Highway transportation incidents are the leading cause of occupational fatalities in the United States, with the highest fatality rates occurring among workers age 65 or older, according to a new Centers for Disease Control report.

After analyzing data from 2003 through 2010 and comparing occupational highway transportation deaths among workers aged 18-54, 55–64 and 65 and older, CDC says it found those 65 and older had the highest overall fatality rate and more than three times that of workers aged 18–54 years.

CDC says the results “demonstrate the need to further implement interventions that consider road safety risks specific to older workers.”

During 2003–2010, a total of 11,587 workers aged greater than 18 in the United States died in occupational highway transportation incidents, of whom 3,113, or 26.9%, were 55 or older. Overall, fatality rates were highest among workers 65 and older, with 3.1 deaths per 100,000 people, followed by those aged 55–64 years, with 1.4 deaths per 100,000 workers.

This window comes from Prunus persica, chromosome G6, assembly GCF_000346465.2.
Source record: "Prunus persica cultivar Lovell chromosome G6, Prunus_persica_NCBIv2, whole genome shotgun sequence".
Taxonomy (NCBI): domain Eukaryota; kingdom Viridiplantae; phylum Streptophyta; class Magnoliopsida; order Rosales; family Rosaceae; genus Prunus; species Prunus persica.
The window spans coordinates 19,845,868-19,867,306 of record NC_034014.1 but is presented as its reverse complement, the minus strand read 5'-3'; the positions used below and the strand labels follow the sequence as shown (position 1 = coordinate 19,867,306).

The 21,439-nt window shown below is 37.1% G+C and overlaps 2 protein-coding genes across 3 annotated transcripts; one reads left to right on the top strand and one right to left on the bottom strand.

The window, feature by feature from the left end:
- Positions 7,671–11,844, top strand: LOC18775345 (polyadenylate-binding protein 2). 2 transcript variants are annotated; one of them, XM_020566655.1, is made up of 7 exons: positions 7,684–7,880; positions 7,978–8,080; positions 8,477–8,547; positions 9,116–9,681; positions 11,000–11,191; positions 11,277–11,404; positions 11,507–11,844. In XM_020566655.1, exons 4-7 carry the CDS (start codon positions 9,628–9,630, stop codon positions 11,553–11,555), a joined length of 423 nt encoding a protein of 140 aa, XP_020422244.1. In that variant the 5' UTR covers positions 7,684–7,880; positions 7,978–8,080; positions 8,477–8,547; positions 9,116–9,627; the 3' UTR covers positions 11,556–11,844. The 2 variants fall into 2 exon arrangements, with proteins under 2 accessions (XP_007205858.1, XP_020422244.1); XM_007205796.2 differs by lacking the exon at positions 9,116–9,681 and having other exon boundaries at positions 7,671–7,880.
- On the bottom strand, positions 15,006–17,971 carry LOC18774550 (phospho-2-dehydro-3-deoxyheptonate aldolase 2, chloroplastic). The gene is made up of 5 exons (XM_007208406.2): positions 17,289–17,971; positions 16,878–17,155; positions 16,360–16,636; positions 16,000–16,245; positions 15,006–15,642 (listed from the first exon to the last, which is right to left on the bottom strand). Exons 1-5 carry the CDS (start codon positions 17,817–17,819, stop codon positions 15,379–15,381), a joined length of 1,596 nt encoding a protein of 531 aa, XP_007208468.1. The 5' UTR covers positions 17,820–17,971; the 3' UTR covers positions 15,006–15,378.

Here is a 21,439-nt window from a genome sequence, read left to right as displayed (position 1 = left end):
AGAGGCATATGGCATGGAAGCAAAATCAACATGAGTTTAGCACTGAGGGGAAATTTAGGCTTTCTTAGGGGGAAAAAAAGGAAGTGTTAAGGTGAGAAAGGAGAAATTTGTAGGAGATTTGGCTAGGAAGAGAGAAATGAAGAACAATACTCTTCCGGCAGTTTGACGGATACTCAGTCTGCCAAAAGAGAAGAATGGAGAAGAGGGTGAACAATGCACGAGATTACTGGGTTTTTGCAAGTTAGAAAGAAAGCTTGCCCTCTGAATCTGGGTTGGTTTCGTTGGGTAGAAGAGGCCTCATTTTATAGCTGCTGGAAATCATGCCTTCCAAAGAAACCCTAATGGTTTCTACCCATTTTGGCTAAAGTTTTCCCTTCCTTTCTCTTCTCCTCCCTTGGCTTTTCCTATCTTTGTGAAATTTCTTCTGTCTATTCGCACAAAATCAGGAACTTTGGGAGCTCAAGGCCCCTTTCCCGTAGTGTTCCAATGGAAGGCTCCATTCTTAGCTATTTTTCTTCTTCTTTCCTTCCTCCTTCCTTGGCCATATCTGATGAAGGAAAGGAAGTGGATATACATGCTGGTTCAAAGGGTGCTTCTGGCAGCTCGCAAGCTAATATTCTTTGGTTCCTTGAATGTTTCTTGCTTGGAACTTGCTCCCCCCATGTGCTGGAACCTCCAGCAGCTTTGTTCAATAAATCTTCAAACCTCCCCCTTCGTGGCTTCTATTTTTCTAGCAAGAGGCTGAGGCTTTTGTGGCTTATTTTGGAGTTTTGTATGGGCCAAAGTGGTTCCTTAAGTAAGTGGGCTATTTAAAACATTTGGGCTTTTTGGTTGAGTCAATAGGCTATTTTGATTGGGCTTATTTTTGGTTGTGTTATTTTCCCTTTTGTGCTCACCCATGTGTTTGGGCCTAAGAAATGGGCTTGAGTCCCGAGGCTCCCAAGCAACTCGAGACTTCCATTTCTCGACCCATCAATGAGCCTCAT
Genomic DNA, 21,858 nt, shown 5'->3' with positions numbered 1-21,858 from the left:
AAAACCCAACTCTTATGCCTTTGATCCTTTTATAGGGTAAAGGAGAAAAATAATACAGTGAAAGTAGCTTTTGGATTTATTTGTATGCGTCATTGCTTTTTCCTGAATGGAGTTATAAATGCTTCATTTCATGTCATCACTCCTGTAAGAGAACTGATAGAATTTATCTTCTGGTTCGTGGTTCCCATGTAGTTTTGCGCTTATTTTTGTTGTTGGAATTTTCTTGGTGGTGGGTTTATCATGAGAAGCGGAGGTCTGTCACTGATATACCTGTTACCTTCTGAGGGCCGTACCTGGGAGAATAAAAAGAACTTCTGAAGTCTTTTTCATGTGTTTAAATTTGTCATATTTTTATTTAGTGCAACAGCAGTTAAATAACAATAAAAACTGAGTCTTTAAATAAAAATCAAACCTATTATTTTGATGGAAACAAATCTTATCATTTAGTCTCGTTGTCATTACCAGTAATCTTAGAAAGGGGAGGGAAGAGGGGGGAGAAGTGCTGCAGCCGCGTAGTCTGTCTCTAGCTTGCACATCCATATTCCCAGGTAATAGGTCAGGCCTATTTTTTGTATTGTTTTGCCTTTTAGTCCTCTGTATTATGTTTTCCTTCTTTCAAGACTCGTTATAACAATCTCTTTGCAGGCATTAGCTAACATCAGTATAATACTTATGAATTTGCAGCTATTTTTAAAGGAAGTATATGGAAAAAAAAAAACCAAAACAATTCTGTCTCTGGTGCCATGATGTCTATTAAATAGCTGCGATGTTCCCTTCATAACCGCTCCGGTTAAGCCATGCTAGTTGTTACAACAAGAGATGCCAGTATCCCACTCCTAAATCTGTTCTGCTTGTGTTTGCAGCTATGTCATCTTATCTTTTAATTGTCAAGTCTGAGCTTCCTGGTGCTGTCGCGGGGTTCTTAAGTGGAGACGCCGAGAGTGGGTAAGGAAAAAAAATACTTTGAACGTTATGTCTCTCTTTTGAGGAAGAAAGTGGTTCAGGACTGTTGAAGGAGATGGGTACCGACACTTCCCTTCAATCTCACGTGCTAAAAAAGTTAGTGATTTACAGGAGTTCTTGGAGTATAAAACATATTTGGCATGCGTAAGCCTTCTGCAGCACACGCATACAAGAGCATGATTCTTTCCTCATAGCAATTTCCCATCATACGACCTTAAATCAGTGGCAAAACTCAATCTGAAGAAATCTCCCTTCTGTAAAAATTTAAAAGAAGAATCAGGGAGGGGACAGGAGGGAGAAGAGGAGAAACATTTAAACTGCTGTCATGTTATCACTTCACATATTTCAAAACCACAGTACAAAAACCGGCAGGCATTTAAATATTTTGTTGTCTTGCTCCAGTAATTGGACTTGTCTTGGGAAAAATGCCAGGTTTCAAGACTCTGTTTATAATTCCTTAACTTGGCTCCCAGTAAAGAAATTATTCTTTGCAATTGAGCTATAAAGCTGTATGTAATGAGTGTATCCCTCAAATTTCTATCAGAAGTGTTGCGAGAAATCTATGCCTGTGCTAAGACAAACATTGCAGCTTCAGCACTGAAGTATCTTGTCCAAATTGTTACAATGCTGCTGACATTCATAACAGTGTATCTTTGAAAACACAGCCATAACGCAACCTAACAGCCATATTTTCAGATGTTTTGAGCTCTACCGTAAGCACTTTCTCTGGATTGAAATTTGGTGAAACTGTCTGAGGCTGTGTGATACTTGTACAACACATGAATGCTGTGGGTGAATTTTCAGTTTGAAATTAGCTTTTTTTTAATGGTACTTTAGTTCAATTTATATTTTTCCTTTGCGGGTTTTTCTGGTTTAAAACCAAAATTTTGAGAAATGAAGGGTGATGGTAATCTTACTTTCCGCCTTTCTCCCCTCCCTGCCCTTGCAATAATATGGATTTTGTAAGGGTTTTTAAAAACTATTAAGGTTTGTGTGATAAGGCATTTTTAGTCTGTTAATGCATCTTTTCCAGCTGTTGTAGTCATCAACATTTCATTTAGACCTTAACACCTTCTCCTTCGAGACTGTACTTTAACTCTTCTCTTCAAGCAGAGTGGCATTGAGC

By primary industry, workers in transportation and warehousing accounted for a third of all deaths and had the highest rates across all age groups.

Events leading to highway transportation deaths were similar across all age groups, with collisions between vehicles accounting for the largest proportion of deaths in each age group.

Among workers older than 65, the type of vehicle most often involved was an automobile, at 23%, semi-tractor trailer truck, at 22%, or pickup truck, at 15%, and a greater proportion of deaths involving off-road and industrial vehicles at 9%, compared with 2% for the other age groups.

Higher proportions of deaths involving semi-tractor trailer trucks were observed for workers aged 18–54 years and 55–64 years, at 31% and 37%, respectively.